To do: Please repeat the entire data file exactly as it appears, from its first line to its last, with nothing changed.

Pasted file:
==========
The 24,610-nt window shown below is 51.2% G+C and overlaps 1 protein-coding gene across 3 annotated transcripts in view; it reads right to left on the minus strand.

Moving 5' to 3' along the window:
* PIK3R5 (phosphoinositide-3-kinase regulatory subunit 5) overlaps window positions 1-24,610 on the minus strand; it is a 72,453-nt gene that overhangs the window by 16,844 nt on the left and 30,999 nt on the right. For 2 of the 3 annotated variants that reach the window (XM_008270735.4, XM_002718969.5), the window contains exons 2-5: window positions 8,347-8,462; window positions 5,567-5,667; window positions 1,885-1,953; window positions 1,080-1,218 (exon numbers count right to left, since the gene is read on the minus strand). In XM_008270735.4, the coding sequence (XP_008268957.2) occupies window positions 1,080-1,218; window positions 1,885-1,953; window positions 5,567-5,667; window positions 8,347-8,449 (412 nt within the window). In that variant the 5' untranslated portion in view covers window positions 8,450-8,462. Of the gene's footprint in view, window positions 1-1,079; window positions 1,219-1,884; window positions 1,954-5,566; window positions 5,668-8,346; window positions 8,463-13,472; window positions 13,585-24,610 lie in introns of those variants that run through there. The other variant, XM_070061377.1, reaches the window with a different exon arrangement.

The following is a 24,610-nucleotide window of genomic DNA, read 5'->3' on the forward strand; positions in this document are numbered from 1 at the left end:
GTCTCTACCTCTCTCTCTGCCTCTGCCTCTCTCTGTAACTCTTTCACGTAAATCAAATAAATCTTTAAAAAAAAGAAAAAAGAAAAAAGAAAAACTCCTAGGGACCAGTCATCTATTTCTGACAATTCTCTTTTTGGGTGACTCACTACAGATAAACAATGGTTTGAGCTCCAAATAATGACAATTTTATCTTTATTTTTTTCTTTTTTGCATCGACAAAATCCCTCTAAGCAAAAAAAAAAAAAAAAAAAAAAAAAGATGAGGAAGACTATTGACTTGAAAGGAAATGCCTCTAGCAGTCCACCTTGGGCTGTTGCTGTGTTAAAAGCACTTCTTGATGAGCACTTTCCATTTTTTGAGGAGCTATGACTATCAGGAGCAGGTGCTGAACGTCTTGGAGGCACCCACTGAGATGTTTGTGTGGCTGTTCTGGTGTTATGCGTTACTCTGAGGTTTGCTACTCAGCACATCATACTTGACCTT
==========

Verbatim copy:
The 24,610-nt window shown below is 51.2% G+C and overlaps 1 protein-coding gene across 3 annotated transcripts in view; it reads right to left on the minus strand.

Moving 5' to 3' along the window:
* PIK3R5 (phosphoinositide-3-kinase regulatory subunit 5) overlaps window positions 1-24,610 on the minus strand; it is a 72,453-nt gene that overhangs the window by 16,844 nt on the left and 30,999 nt on the right. For 2 of the 3 annotated variants that reach the window (XM_008270735.4, XM_002718969.5), the window contains exons 2-5: window positions 8,347-8,462; window positions 5,567-5,667; window positions 1,885-1,953; window positions 1,080-1,218 (exon numbers count right to left, since the gene is read on the minus strand). In XM_008270735.4, the coding sequence (XP_008268957.2) occupies window positions 1,080-1,218; window positions 1,885-1,953; window positions 5,567-5,667; window positions 8,347-8,449 (412 nt within the window). In that variant the 5' untranslated portion in view covers window positions 8,450-8,462. Of the gene's footprint in view, window positions 1-1,079; window positions 1,219-1,884; window positions 1,954-5,566; window positions 5,668-8,346; window positions 8,463-13,472; window positions 13,585-24,610 lie in introns of those variants that run through there. The other variant, XM_070061377.1, reaches the window with a different exon arrangement.

The following is a 24,610-nucleotide window of genomic DNA, read 5'->3' on the forward strand; positions in this document are numbered from 1 at the left end:
GTCTCTACCTCTCTCTCTGCCTCTGCCTCTCTCTGTAACTCTTTCACGTAAATCAAATAAATCTTTAAAAAAAAGAAAAAAGAAAAAAGAAAAACTCCTAGGGACCAGTCATCTATTTCTGACAATTCTCTTTTTGGGTGACTCACTACAGATAAACAATGGTTTGAGCTCCAAATAATGACAATTTTATCTTTATTTTTTTCTTTTTTGCATCGACAAAATCCCTCTAAGCAAAAAAAAAAAAAAAAAAAAAAAAAGATGAGGAAGACTATTGACTTGAAAGGAAATGCCTCTAGCAGTCCACCTTGGGCTGTTGCTGTGTTAAAAGCACTTCTTGATGAGCACTTTCCATTTTTTGAGGAGCTATGACTATCAGGAGCAGGTGCTGAACGTCTTGGAGGCACCCACTGAGATGTTTGTGTGGCTGTTCTGGTGTTATGCGTTACTCTGAGGTTTGCTACTCAGCACATCATACTTGACCTT